Their grandmother’s imaginatively superstitious nature encouraged the children to believe in the sort of supernatural phenomena that can haunt English folk songs. Seven generations of the family had gravitated toward music, and she sang to the children, often and eagerly. “It was in the genes,” Waterson told NPR in 2001.

The first group that Waterson formed with her siblings and Harrison played skiffle music, a blend of American folk music, blues and jazz that became hugely popular in Britain in the 1950s. But they soon switched to the kinds of English folk songs they had cherished in their youth.

In 1965, the Watersons signed with Topic Records, which included them in a compilation titled “New Voices: An Album of First Recordings” before issuing the group’s debut album, “Frost and Fire: A Calendar of Ritual and Magical Songs.”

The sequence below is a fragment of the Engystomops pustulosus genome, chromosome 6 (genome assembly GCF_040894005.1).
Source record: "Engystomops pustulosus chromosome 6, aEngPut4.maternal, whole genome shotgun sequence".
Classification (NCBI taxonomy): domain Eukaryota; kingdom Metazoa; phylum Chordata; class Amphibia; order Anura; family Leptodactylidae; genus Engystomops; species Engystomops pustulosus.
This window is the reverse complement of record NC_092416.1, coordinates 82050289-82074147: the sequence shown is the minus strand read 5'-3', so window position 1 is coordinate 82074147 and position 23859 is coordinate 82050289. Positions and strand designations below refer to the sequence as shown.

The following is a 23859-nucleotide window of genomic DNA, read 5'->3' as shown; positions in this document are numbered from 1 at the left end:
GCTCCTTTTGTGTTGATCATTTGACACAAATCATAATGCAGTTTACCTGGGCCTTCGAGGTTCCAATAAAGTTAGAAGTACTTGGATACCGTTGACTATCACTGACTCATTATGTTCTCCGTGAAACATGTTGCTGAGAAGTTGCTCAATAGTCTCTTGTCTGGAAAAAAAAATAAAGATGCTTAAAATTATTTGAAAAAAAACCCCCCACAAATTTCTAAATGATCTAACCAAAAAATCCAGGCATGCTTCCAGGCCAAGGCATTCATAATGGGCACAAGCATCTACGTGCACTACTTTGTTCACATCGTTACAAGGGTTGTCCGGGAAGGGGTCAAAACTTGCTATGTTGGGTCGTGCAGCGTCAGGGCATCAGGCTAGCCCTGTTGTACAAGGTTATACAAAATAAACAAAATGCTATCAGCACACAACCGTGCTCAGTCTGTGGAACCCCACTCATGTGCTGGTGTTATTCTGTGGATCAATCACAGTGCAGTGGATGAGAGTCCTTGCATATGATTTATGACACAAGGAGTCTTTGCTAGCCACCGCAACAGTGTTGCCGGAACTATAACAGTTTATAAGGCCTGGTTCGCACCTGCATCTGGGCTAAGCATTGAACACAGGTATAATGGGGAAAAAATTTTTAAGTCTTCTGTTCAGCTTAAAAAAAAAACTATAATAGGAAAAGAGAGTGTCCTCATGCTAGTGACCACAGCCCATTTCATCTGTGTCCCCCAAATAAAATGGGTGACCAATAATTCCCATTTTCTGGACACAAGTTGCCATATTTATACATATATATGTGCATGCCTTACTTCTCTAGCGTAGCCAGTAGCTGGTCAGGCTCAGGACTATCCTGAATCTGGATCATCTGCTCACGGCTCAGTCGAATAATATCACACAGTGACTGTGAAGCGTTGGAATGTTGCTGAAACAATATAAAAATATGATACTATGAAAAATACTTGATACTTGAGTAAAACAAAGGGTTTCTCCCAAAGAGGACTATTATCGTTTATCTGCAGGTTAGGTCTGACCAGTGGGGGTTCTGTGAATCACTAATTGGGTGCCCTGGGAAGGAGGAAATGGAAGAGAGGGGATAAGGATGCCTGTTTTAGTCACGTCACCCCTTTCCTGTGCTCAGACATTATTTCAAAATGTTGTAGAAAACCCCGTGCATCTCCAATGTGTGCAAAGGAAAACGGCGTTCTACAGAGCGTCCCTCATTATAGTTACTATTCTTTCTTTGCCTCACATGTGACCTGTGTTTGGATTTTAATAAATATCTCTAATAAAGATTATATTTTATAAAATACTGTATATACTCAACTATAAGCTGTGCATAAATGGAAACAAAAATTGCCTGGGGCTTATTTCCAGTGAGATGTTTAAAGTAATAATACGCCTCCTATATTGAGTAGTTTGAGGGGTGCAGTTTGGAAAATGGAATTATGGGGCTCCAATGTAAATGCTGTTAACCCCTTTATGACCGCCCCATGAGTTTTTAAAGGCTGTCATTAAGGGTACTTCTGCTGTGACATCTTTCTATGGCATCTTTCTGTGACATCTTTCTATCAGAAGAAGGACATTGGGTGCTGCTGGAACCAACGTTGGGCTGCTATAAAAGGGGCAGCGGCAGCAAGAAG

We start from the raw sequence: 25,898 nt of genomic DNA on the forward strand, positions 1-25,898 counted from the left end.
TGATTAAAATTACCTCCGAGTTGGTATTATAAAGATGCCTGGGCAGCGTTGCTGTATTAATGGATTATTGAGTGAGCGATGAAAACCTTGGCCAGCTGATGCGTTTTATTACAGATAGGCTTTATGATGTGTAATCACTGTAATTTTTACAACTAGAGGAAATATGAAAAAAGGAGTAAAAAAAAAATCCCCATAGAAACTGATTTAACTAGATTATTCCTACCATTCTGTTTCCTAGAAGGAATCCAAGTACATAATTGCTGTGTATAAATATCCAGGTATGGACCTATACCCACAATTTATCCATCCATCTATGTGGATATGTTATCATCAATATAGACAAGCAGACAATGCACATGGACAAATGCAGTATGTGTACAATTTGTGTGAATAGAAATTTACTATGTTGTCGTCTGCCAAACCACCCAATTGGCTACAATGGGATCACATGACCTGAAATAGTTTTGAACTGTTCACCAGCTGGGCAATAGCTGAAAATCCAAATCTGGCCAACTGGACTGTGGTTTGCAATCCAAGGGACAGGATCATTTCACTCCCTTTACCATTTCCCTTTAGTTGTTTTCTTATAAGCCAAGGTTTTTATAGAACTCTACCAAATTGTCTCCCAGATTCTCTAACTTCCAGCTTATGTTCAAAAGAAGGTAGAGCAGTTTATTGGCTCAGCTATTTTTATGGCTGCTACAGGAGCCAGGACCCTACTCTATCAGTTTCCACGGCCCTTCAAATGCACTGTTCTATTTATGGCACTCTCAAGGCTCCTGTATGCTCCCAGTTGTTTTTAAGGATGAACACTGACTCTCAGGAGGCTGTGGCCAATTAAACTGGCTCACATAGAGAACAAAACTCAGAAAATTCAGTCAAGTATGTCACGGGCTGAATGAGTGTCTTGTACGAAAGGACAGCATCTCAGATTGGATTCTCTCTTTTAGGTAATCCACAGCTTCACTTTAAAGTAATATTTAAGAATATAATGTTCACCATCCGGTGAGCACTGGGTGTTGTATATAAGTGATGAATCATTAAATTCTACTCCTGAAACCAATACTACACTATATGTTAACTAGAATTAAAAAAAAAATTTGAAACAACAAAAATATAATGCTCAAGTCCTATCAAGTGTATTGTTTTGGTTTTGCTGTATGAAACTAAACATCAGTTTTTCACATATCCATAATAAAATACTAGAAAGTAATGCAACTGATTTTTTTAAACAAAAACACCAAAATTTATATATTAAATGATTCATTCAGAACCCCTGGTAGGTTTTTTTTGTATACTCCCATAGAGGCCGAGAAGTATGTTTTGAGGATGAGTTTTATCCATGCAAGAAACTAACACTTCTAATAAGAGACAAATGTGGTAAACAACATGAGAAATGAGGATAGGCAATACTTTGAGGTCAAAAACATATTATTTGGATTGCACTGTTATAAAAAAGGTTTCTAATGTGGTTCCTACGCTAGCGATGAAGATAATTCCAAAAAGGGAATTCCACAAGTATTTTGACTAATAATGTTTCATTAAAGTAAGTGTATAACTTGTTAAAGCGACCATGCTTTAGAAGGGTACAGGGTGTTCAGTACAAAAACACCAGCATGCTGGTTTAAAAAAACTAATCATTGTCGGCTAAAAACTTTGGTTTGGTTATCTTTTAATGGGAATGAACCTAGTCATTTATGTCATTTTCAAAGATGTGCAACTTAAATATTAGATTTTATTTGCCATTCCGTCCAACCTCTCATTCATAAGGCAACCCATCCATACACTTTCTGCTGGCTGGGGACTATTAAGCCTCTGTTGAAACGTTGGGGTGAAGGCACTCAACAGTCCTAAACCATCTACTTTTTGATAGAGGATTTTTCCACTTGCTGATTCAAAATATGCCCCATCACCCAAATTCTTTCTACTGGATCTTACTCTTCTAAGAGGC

The album showcased Waterson on the song “Seven Virgins or the Leaves of Life,” which she delivered with an authority that seemed almost otherworldly. British music magazine Melody Maker named “Frost and Fire” folk album of the year.

In that same period, the group ran Folk Union One, a club in Hull that contributed to the folk revival by presenting important artists in the genre like Anne Briggs and Martin Carthy. After releasing their third album, “A Yorkshire Garland,” in 1968, the Watersons split, and Waterson moved to the Caribbean island of Montserrat, where she worked as a radio disc jockey.